legislation

Welcome disabled event attendees

All hands in together
We asked Penny Melville-Brown of Disability Dynamics to provide some tips on how to plan an inclusive event. Penny formed Disability Dynamics in 2000 following a career as a naval criminal barrister and Commander until the onset of visual impairment. Her business provides diversity training at every level - for strategic decision makers through the line managers to front-line teams.

1. Why?

  • Being inclusive makes good business sense and enhances reputation. 
  • Successful events let everyone take part - dissatisfaction spreads like wildfire.

Risk management. Why bother?

Risk
You don’t buy car insurance because you think you are going to crash your car ! a) You buy it because someone else may crash into you. (b) Or your car may be damaged whilst it is parked. (c) Or it may be stolen by someone who has little respect for your property. (d) And because it's the law.

What has this to do with event employees?

You don’t manage risk because you think you or your employees are going to be the person to cause an incident.

(a) You do it because someone else may `crash' into your event. A supplier, a client or a visitor. You may share liability if something happens at your event, even if the injured party is not a direct employee.

Manual handling. A pain in the ***!

Legislation
Manual handling accidents account for more than 1/3 of all reported at-work accidents, of which 2/3 involve an over-three day injury. The most common injury is to the back and/or spine. The regulations, brought into effect in January 1993 and amended in 2002 are set to give guidance to employers and employees on how best to reduce musculoskeletal incidents at work. If you work in events you should know what's what.

What does it mean?

As with all Health & Safety legislation, this regulation should not be viewed in isolation. There is a general requirement to assess all risks at work. However, manual handling does cause significant numbers of injuries and as such measures should be put in place to help avoid these injuries. It is important to note that any action to reduce manual handling should be ‘reasonably practicable’.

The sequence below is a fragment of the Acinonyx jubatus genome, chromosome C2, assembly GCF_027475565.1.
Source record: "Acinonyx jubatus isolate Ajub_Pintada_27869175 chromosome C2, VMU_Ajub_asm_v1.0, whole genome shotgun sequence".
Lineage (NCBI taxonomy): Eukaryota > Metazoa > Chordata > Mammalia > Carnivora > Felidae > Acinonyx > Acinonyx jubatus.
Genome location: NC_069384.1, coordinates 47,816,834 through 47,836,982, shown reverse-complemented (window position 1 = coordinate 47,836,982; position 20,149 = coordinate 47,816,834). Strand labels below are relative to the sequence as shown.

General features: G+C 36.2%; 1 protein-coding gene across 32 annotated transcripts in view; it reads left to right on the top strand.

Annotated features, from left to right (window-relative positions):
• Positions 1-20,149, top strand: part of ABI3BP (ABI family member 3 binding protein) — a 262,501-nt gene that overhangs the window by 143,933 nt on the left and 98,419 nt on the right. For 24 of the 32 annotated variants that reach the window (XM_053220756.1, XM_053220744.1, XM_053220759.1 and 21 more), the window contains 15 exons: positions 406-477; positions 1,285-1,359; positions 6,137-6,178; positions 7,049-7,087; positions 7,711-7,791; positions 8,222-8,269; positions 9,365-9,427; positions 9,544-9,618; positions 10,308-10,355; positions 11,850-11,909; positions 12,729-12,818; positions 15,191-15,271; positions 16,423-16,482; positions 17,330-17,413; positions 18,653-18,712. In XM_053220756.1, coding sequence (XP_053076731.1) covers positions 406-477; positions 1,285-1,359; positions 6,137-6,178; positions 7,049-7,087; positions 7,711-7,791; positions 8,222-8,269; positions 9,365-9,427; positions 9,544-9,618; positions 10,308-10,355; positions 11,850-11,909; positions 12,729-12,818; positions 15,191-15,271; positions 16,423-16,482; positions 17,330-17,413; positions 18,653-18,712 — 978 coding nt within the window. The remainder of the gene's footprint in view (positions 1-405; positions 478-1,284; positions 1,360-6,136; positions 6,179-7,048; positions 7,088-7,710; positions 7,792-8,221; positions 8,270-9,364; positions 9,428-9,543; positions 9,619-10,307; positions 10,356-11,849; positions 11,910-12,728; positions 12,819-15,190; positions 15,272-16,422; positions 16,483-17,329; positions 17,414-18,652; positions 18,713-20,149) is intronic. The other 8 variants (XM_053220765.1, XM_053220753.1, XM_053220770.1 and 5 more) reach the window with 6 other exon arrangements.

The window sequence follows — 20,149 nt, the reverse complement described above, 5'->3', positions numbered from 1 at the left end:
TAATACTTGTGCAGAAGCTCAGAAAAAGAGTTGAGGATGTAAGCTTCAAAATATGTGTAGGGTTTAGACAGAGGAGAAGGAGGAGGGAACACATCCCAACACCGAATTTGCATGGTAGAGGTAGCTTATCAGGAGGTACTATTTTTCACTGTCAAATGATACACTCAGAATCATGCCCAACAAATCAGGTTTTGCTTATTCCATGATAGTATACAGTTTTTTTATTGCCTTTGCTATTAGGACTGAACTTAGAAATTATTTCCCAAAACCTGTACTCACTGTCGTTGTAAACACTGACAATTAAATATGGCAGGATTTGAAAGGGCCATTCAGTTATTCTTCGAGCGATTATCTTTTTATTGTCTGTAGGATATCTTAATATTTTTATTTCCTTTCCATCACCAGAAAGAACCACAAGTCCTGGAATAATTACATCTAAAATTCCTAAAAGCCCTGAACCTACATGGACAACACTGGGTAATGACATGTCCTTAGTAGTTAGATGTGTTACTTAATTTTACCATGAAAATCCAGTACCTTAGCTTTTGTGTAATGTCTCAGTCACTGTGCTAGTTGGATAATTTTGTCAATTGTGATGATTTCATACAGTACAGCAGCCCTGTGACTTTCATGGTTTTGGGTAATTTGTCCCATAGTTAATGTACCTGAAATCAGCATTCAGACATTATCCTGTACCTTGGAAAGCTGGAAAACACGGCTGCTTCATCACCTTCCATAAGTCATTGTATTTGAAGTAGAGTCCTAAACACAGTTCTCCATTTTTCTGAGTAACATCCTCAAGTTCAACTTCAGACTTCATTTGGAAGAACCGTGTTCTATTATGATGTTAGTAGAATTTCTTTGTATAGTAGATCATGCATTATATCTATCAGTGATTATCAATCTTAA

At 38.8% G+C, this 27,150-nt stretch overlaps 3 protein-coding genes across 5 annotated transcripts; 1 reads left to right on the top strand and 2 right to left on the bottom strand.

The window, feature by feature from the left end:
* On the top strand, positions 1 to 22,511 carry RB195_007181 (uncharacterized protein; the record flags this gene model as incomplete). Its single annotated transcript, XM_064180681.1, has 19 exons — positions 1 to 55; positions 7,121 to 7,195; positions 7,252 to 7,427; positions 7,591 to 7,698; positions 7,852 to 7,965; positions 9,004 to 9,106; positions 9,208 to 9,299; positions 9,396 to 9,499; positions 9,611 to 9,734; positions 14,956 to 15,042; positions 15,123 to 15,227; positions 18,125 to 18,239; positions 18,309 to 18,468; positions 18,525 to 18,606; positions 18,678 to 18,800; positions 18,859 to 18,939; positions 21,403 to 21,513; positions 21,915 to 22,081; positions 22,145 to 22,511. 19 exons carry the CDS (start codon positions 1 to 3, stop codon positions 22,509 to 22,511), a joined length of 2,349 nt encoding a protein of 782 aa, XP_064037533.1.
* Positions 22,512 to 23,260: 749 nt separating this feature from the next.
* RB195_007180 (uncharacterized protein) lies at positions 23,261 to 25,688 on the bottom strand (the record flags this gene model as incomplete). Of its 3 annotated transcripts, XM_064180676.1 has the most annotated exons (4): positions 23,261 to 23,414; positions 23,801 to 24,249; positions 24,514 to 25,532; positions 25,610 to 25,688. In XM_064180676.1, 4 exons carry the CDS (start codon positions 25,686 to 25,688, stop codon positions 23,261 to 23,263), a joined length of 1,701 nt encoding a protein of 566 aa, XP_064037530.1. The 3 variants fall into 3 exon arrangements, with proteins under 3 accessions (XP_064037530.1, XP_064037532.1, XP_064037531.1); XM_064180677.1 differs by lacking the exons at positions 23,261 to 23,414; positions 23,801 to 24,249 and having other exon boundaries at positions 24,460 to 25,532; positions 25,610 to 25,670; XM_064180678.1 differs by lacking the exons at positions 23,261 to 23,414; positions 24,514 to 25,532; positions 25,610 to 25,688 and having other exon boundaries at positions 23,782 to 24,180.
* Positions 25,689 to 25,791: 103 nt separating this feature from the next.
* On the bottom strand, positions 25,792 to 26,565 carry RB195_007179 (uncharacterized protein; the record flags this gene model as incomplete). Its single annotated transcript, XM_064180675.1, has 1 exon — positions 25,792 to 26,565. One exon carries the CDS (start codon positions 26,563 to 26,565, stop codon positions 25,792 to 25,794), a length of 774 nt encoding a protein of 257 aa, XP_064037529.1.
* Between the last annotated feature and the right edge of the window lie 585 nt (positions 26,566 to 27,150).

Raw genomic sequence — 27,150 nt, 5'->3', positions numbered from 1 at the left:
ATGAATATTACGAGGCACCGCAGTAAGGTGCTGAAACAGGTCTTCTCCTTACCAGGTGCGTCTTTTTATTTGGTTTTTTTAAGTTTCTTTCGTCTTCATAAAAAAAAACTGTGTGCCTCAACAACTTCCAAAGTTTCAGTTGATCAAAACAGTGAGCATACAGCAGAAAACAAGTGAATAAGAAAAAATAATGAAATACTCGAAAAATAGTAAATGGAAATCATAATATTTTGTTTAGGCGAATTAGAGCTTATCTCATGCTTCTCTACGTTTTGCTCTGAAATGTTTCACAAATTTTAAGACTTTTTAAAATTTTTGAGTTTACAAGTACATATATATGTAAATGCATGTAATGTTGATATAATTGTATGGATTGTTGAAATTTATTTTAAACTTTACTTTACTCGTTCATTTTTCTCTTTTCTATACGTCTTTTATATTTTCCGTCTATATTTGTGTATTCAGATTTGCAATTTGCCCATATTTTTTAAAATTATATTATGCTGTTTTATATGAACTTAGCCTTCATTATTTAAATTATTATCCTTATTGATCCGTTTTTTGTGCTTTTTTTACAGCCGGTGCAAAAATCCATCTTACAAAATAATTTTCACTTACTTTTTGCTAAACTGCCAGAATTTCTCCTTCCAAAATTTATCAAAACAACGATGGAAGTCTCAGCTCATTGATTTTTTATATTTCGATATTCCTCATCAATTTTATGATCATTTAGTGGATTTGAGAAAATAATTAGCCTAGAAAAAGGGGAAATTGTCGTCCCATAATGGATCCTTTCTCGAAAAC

In terms of action points, these are the guidelines from the HSE.

Could today be a Fine day?

Piggy bank
From April 2010, the fine for serious breaches of the Data Protection Act (DPA) increased to £500,000 and consideration is being given to custodial sentences in the future. An event management role means handling personal data (and sometimes sensitive personal data) and those that do so should be very aware of their responsibilities.

How it may affect you.

So what is a serious breach? The ICO (Information Commissioners Office) helpfully shares some examples.

Having studied their examples, it is clear that those that work within event management could easily be involved in a `serious’ breach even if by accident. An unintentional breach or failure through lack of knowledge or understanding would not be considered a mitigating circumstance.

Three examples of a `serious breach’:

Event Training

We call it the Knowledge Audit. Critical must-know information when planning and managing events. A training course. An assessment tool. A knowledge audit. If you're not sure what you don't know then this will probably be the best training investment you have ever made. Priced from £25.  Find out more »

Get in touch

Feel free to give us a no-obligation call if you need to find out a little more information or need some free advice. We are here to help. You can contact us via email or phone. Or twitter or via linkedin.

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